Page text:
3.) You started this because you wanted to keep up your writing skills, and hopefully improve them.

4.) You need to carry around a small notebook or you will forget your blog ideas.

5.) Personal blogging is a good way to organize your thoughts.

At the end of it all, even if I don’t “get much” out of this resolution, I will at least have the satisfaction of accomplishing something. That’s why I have also resolved to make my bed every day. I have actually noticed that making my bed first thing helps me get my other responsibilities rolling.

I am still a dreamer.

IMG_0892I am still a dreamer. I have fantasies about where my life will take me and it’s often to a place that is grand and difficult to get to. But I am still a dreamer.

I am still a dreamer. My dreams don’t always end up somewhere magical. But I am still a dreamer.

I am still a dreamer. My kids make me crazy. A lot. I love them. A lot. But I am still a dreamer.

I am still a dreamer. I ate half the bag of Easter M&M’s and I #cantstopwontstop. But I am still a dreamer.

I am still a dreamer. I stay up late everyday and hate myself for it, everyday. But I am still a dreamer.

I am still a dreamer. When I start something, I can’t let it go, I must keep doing it even when I don’t see the value anymore. Because I know that one day its value may return. But I am still a dreamer.

I am still a dreamer. It makes me happy to dream. So I am still a dreamer.

Nothing In Life Comes Free

This is a topic of conversation among all groups of people, regardless of political or religious tendencies. Eventually, we all realize that nothing comes without a price. Even the rugged panhandlers that hold up handmade, cardboard and black markered signs, who saunter past my car while I hastily search my console for something to give away, are giving up something to be there. You could say it’s their dignity, but that would imply that dignity was important to them at some point; and if it was, it was probably lost well before they were living by the littered creek on a busy East Arlington street corner.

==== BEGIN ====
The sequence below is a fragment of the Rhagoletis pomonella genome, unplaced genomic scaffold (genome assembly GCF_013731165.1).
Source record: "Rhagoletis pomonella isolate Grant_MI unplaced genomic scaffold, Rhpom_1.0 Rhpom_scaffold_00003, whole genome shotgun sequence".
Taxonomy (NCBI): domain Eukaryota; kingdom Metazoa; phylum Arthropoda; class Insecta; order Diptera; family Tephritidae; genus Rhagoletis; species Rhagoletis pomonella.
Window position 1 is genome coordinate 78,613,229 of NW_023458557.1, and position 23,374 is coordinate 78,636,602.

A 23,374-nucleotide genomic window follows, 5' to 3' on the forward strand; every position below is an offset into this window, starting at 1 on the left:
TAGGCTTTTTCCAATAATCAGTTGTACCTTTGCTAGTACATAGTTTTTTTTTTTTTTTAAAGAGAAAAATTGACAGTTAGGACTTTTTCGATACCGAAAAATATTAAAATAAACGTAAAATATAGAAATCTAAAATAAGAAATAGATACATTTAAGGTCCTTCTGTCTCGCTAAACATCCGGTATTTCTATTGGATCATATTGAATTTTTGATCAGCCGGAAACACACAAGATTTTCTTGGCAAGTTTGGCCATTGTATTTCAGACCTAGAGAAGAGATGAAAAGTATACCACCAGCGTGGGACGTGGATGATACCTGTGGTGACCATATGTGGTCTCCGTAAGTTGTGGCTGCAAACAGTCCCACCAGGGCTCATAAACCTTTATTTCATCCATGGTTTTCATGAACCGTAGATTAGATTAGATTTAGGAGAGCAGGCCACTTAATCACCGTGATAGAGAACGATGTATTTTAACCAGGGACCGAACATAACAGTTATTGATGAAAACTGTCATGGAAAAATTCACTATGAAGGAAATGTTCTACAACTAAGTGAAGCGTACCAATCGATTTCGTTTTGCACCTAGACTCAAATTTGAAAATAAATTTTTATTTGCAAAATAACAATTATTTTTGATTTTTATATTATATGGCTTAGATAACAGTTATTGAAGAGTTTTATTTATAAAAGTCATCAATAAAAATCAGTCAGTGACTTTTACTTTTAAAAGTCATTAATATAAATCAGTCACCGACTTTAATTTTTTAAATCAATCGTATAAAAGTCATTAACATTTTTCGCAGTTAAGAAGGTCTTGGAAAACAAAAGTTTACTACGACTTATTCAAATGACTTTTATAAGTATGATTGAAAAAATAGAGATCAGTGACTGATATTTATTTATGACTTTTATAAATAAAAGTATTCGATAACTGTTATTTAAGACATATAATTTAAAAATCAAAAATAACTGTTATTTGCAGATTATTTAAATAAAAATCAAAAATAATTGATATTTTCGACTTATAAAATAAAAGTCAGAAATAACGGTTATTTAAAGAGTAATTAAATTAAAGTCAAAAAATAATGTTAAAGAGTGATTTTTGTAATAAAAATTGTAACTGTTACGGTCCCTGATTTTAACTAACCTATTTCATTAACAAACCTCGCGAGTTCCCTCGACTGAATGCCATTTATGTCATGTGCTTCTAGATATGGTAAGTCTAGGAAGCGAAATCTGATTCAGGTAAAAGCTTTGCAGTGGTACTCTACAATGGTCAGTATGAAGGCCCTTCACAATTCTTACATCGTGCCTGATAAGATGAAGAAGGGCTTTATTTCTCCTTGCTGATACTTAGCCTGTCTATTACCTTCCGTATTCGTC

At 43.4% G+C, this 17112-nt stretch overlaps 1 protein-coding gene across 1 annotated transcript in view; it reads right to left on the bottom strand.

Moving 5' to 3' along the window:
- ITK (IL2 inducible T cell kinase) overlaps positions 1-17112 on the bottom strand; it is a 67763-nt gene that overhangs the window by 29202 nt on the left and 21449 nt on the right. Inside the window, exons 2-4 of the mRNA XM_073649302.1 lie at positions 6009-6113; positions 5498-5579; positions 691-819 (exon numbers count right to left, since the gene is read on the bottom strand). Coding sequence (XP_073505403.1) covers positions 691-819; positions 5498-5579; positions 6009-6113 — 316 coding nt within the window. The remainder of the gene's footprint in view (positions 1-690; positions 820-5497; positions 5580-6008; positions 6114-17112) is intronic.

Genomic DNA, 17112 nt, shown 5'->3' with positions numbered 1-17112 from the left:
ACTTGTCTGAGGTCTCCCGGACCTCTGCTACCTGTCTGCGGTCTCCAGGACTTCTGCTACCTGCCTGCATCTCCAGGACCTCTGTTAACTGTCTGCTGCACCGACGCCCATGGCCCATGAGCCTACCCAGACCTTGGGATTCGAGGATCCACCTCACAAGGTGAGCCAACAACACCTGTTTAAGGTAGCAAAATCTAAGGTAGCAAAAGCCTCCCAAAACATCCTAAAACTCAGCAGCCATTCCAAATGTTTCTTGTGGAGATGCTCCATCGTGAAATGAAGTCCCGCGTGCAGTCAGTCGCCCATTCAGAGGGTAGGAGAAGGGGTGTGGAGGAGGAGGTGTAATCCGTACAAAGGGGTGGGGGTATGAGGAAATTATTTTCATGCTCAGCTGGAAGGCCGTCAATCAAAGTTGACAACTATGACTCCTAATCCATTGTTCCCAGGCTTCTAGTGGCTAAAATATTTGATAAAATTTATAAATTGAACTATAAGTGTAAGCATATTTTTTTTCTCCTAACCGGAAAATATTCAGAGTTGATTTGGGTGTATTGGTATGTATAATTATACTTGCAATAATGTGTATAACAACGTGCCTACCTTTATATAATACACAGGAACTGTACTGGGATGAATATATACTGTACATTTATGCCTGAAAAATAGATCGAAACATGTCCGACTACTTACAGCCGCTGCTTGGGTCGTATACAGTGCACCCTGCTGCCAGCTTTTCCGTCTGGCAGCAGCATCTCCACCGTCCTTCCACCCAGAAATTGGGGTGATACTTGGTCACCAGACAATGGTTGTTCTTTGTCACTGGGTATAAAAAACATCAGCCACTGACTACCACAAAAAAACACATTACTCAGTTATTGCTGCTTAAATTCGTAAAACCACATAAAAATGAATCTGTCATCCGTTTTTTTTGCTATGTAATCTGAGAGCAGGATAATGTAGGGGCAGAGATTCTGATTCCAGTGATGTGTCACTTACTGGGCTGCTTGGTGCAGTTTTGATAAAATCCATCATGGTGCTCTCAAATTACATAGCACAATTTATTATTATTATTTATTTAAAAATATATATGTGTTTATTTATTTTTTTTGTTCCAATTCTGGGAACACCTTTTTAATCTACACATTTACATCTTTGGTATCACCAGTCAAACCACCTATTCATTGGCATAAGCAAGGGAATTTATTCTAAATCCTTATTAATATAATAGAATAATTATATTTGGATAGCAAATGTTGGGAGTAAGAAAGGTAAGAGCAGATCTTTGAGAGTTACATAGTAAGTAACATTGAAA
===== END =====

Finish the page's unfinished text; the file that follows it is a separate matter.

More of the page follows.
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Somehow, the purpose of hard work gets thwarted by personal desires and comparisons. Which on the one hand is a great motivator to do something more, but on the other threatens our inner sense of self and confidence.


Be Like Those Women

I have been envisioning what the past must have looked like for women. I think about all of the westbound pioneers, washing their clothes (and sometimes the clothes of 10 children) by hand, making bread everyday, keeping up on the cleaning, gardening, etc. Not to mention, the types of things that put everything on hold, like children getting sick. Then, I hear about these same saintly women actually getting involved in their communities, representing women’s suffrage, writing newsletters for women’s groups, and sometimes even working as nurses or midwives. It’s amazing to me since I feel like I’ve had a bad day just because I had to go grocery shopping for two hours. However, it also inspires me tremendously. I don’t want to do anything that takes me so much away from my children that they don’t consider me their primary caretaker. I want to do something I love, and I want to teach my children what the value of hard work looks like. We_Can_Do_It!I think if I have enough time to binge watch Psych twice a week, then I must have enough time to take a class, learn a new skill, or help someone else in need.